December 15, 2017
Two sources of tension in EU cohesion policy
Daniel Gros analyses the state of regional convergence within the European context. He finds that different country groups have had quite different experiences following the financial crisis and that in most cases there has been little convergence across regions within countries. More importantly, the seemingly permanent differences in regional per capita income are for some countries mainly the result of differences in occupation ratios.
This contribution has analysed convergence across Member States of the EU and across regions within them. The main finding for convergence at the national level is that the New Member States from Central and Eastern have converged strongly; whereas the euro periphery to the South has fallen behind. Outside Germany there seems to have been little change in regional cohesion within the larger Member States. Furthermore, we find that inter-regional differences in GDP per capita far exceed those in terms of productivity (or GDP per employed person). This higher variability of GDP per capita across regions is particularly pronounced in countries like Spain and Italy, because in these countries regional employment ratios are tightly linked to regional productivity levels, with much higher employment in the more productive regions.
The results underline the importance of two issues:
- The interplay between the national and regional dimension in economic growth and convergence.
- The difference between the conventional measure of GDP per capita and productivity.
EU cohesion policy has always been subject to tension between the national and the regional level. This tension arose first when Portugal and Spain joined, with the latter being characterized by strong regional diversity, whereas Portugal represented the case (alongside Greece) of a country which was entirely at a lower level of development.
With the enlargement towards the East the national dimension came again to the foreground as all of the NMS qualified for support under the Structural Funds and entire countries had a lower endowment in basic infrastructure.
However, given the strong progress made in terms of East-West convergence it is likely that the country averages of a number of NMS will surpass the existing thresholds for eligibility for Structural Funds. This would tend to reinforce the regional dimension.
By contrast, the euro area peripheral states have fallen back in terms of GDP per capita, and most of their regions have shared this tendency. However, this might have been due mainly to the financial crisis whose impact has been at the national level. In principle, one would expect that impact of the financial crisis to be temporary, thus leading to a reduction in the importance of the national dimension in economic growth. In the NMSs the impact of the financial crisis had been stronger in the short term, but this seems to have been overcome by now. The recovery in the ‘old’ euro area periphery has been more hesitant and incomplete so far.
Productivity versus GDP per capita
Another source of tension, which so far has received little attention, concerns the difference between productivity and GDP per capita. The data presented in this study shows that for some countries the regional differences in GDP per capita are much wider than the differences in productivity, as measured by GDP per worker (or rather employed person). Differences between income per capita and per worker are of course a function of differences in the proportion of the population, which is employed.This raises a key issue for cohesion policy, which traditionally has focused on drivers of productivity, such as infrastructure (‘tangible’ capital) and education/innovation (‘intangible’ capital). This does not appear adequate when the key source of differences in GDP per capita are differences in employment patterns. Efforts to reduce differences in productivity might thus encounter diminishing returns. Effort to reduce differences in income per capita might thus be directed better at reducing differences in employment ratios.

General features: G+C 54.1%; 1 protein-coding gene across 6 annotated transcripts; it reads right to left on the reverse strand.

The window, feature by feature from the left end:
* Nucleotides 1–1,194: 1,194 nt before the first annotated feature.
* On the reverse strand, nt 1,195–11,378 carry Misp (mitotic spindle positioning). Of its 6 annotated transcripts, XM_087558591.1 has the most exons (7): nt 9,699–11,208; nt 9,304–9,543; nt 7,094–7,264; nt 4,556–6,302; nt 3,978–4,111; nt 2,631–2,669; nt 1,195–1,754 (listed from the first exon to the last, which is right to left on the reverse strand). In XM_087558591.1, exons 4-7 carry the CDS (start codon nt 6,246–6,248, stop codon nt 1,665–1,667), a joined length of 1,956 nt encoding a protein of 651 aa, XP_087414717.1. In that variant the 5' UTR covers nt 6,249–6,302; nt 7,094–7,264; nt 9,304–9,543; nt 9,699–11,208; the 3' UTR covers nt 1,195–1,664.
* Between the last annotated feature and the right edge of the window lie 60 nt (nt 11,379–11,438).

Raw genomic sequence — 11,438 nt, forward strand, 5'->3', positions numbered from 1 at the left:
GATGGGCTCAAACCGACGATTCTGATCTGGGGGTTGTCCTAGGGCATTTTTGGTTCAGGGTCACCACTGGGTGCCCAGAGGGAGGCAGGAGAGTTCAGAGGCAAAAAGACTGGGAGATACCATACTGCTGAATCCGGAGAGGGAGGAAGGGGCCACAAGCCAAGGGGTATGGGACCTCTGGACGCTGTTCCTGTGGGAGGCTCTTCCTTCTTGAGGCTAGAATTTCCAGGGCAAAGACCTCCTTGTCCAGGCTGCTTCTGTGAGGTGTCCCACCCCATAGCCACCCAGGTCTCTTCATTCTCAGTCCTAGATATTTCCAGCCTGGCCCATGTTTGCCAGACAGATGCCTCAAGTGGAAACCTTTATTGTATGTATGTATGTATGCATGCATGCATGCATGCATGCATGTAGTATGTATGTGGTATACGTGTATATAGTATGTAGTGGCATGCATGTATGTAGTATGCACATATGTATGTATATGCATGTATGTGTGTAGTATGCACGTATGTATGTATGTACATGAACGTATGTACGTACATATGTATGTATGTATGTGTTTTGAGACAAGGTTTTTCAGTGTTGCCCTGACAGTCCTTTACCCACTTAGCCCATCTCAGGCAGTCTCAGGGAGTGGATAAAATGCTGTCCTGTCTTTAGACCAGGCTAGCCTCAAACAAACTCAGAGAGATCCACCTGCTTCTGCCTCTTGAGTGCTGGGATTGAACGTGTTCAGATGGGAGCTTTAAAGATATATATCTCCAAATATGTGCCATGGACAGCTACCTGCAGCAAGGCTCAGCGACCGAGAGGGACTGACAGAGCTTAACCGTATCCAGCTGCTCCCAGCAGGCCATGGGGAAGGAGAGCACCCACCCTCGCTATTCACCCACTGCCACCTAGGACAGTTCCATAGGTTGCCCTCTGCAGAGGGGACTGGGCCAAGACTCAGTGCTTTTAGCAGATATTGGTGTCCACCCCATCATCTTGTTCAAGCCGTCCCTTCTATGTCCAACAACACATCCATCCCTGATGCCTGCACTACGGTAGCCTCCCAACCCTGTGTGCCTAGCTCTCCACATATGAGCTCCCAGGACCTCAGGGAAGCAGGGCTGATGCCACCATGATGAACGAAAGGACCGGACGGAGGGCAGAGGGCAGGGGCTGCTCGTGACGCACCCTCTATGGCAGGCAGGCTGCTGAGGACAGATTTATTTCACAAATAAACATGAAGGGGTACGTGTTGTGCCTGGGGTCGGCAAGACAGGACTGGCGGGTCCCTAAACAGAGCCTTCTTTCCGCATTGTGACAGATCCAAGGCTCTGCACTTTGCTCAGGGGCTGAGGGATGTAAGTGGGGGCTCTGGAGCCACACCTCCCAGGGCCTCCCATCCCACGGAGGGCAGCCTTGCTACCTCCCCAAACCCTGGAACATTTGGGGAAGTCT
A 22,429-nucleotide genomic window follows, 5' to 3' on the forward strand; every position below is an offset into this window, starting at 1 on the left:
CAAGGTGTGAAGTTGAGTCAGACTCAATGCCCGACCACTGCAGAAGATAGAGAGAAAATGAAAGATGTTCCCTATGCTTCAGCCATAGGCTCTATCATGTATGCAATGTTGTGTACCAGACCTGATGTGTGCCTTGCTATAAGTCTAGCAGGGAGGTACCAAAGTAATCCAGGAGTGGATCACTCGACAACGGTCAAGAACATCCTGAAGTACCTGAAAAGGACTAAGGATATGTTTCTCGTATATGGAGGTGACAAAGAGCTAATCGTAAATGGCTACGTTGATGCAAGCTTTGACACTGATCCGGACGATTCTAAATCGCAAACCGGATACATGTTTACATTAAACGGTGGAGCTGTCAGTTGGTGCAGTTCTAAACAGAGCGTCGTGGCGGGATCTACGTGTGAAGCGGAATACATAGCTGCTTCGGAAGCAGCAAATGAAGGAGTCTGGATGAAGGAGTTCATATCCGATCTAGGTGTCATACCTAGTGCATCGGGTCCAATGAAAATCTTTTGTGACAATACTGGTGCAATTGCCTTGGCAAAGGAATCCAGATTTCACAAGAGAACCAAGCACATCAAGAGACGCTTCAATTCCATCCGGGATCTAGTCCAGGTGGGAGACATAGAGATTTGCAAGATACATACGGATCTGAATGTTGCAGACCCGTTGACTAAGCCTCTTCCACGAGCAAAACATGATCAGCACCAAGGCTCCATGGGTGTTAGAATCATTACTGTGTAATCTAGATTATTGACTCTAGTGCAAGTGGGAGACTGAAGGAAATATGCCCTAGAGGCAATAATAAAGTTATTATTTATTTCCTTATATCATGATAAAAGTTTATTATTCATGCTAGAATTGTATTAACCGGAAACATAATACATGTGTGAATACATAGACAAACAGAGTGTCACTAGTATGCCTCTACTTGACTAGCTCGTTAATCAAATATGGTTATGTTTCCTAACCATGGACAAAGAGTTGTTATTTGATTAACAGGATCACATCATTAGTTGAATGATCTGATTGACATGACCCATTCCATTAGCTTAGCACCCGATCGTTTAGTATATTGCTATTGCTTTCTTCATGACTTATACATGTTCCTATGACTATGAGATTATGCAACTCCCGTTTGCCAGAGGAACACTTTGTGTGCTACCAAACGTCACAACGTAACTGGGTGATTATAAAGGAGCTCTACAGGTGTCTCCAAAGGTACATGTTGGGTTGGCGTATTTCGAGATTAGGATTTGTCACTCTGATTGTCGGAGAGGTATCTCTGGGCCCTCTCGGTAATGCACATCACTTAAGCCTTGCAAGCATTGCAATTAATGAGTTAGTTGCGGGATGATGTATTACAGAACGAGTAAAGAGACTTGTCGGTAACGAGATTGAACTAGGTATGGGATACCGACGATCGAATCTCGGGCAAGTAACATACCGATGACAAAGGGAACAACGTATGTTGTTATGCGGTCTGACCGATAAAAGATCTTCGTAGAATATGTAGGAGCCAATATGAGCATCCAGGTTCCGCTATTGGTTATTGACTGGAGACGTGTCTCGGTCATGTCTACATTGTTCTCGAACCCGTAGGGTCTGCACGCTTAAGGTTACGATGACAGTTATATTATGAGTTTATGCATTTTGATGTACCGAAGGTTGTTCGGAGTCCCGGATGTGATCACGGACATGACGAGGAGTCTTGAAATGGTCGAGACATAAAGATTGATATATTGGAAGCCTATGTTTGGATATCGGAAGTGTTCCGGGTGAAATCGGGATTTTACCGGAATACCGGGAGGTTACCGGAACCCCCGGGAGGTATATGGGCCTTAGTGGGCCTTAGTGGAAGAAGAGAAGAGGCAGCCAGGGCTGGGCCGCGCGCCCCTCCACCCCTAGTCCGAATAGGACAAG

The fundamental question for cohesion policy is thus: “What should be the focus of cohesion policy when differences in employment ratios are the key drivers of differences in per capita income levels?”
The question should concern both European and national policy makers.
At the national level more thought should be given to finding the reasons for existing large differences in employment levels. Not all Member States are affected by this phenomenon, but in some key countries, like Italy, differences in employment rates seem to be responsible for a larger part of the long-standing North-South differences in income levels than differences in productivity.
Should cohesion policy thus switch from investment in tangible and intangible capital to active labour market policies? This would appear to be difficult for the EU since the responsibility for social and labour market policies remains squarely at the national level. But some re-allocation of funding away from the Structural Funds towards the Social fund, possibly coupled with ex-ante conditionality regarding reforms which facilitate employment should be considered.